She was immensely jealous of Zanya’s wardrobe, which mostly consisted of shorter split skirts meant to be worn over tight trousers. No one chose to wear four cumbersome layers for the comfort or convenience of it. Even Naia’s robe would be preferable, though Sachi blushed at the thought of being clad in nothing but the sheer, diaphanous fabric.
She breathed a sigh of relief when they reached the solid safety of the dock, though the feeling was short lived as she faced the crowd gathered at the end of it.
There were guards, of course. Merchants, sailors, and people in court attire. Two horses, one with an empty saddle and another carrying a smiling blonde. A huge cloaked man beside her.
No sign of their dragon god. Unless . . .
Sachielle stopped in front of the cloaked man and curtsied. “My lord.”
The hood shadowed his face. She caught a glimpse of a beard and firm lips curving into a slight smile. Then he was bowing to her, a low rumble edged with wildness rattling out of his chest. “Princess.”
When he straightened, his hood fell back, revealing a hard face made of sharp angles, disheveled brown hair—and eyes the color of pure molten gold.
“Don’t be a boor.” The blonde dismounted her horse with enviable grace—no doubt due in part to the fact that she wore trousers as well. “Introduce yourself, and correct the dear lady’s misapprehensions.”
It was odd, how that small smile failed to soften his features even a little. “Ulric,” he offered in that same rumbling voice. “The Wolf.”
Sachi’s cheeks heated. “Of course.”
The woman shook her head with a low laugh, stripped off one glove, and held out her hand. “I’m Elevia.”
The Huntress. Sachi had heard the whispered prayers all her life, seen the sacrifices on pyres in the countryside and offerings on the mountain altars. This wasn’t a woman at all, but the god of the hunt, patron of those who stalked their prey in the forest, stared down the shafts of arrows, and prayed for a good kill.
Sachi wasn’t sure if it was madness or inevitability that led the Wolf to stand at her side. Even in the absence of malice, they were mortal enemies. Their natures would allow nothing else. Then again, without the one, could the other exist?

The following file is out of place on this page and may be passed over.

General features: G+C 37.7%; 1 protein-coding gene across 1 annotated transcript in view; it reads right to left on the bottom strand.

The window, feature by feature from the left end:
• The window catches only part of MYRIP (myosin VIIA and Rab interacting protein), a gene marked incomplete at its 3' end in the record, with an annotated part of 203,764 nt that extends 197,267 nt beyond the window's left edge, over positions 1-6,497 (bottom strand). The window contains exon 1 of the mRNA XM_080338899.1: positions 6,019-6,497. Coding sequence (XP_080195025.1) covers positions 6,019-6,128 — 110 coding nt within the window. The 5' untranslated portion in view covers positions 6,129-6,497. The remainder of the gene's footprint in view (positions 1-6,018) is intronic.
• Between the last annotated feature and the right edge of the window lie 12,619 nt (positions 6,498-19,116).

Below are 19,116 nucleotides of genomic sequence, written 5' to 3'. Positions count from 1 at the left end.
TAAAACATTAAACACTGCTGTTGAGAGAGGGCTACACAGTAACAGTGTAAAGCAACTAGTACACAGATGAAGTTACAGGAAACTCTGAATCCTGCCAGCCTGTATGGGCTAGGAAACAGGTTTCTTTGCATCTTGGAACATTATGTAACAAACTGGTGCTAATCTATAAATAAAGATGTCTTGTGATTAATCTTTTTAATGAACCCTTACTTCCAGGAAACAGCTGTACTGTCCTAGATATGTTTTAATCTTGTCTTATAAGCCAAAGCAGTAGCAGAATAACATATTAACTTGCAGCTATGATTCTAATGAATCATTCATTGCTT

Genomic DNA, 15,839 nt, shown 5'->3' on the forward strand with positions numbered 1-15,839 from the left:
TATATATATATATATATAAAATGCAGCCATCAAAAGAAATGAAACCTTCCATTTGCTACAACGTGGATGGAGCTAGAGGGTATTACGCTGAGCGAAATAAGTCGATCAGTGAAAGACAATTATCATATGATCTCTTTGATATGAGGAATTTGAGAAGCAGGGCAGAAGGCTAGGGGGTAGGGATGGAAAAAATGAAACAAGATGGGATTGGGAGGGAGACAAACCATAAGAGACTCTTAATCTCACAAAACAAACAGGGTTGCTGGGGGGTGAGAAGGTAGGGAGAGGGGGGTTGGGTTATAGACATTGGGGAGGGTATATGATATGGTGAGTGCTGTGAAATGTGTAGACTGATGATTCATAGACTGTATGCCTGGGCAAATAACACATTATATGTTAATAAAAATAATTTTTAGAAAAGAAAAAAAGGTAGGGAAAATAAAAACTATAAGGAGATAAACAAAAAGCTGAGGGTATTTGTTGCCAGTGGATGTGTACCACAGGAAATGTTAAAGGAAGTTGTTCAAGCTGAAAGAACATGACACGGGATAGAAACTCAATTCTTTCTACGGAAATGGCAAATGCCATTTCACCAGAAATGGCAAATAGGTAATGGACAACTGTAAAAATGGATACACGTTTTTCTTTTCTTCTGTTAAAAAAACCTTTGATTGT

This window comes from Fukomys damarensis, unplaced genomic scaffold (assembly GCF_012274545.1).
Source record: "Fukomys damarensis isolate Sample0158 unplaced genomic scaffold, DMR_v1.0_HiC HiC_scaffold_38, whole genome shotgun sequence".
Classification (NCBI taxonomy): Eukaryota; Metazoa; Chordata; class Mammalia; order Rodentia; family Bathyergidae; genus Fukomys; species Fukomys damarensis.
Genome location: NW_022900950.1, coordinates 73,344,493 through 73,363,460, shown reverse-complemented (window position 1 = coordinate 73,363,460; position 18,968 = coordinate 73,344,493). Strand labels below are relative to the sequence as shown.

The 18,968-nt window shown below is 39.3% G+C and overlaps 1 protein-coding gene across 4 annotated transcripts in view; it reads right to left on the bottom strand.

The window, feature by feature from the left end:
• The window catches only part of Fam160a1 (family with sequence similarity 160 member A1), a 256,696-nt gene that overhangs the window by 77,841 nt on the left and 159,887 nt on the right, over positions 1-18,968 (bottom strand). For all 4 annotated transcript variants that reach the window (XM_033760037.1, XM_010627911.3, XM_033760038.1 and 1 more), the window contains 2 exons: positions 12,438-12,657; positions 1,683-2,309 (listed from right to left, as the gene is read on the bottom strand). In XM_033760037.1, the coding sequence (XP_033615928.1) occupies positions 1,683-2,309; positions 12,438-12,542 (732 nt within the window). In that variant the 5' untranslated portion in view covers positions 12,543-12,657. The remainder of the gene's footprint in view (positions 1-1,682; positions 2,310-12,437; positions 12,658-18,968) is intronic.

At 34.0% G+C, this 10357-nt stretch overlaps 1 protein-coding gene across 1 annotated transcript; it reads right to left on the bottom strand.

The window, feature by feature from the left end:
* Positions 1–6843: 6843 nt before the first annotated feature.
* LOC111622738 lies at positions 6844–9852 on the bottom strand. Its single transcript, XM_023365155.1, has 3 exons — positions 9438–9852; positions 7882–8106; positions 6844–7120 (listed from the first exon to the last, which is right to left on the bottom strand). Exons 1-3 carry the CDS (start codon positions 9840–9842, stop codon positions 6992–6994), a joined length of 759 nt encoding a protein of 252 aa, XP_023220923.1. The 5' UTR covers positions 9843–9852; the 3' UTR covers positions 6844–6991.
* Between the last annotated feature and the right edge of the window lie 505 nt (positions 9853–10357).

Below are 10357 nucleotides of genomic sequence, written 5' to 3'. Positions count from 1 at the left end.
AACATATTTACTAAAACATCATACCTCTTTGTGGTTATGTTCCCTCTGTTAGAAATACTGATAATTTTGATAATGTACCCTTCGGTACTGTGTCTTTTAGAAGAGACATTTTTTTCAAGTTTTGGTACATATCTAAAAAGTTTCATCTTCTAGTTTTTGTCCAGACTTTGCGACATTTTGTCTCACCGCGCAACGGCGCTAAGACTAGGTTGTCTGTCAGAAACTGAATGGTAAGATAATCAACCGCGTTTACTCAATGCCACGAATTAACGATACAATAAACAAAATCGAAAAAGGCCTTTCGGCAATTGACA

Perhaps they were only two sides of the same coin.
“Welcome to my home, my lady.” Elevia bowed. “It is a sincere pleasure to celebrate your arrival.”
“Sachielle, of House Roquebarre.” Sachi mirrored her movements. “And the pleasure is mine.”
“I daresay there is enough to go around. And you.” Elevia smiled at Naia, opening her arms. “You must be the new little one Dianthe spoke of. There are too few of you these days. You are welcome, cousin.”
Naia beamed as Elevia folded her into an embrace, and Sachi shifted her weight from one foot to the other and back again as she surreptitiously surveyed the crowd.
A cold knot sank through her middle like a weighted net, only to settle low in her gut.
He wasn’t here.
The Dragon hadn’t come to greet her.
The Wolf’s knowing gaze landed on her. “There was an incursion at the border,” he said quietly. “My brother sent me in his stead.”
Relief and irritation clashed within her. Quickly, Sachi schooled her features into a mask of vaguely expectant cheer. She’d have to be more careful here than she had been in the capital.
“I appreciate your efforts on my behalf.” Sincerity was her best remaining line of defense, and she deployed it ruthlessly. “More than you can ever know.”
“Do you ride, my lady?” Elevia led over the riderless horse, a beautiful blue roan with a mottled gray coat. “Blade’s Rest isn’t far, but you must be exhausted from your journey.”
Zanya had already drifted closer to the horse, her gaze skimming the saddle. As if the Huntress would have to resort to covert tricks if she wanted to remove an enemy. The threats facing Sachi here weren’t physical, but that wouldn’t stop Zanya from expecting treachery.
Apparently satisfied by her examination, she turned and held out a hand. “My lady.”
Zanya helped her into the saddle, then lingered to properly arrange her skirts as Sachi gripped the pommel.
Elevia mounted her horse in one smooth movement and clicked her tongue. The animal responded immediately, turning away from the dock toward the road. “To Blade’s Rest,” she announced.
To my destiny, Sachi corrected silently.
She would meet the Dragon, would smile and blush and bat her eyes at him. They would be bound, and she would live with him, attend his court. Share his bed. And then, when the time came, she would kill him.
Her very life depended on it.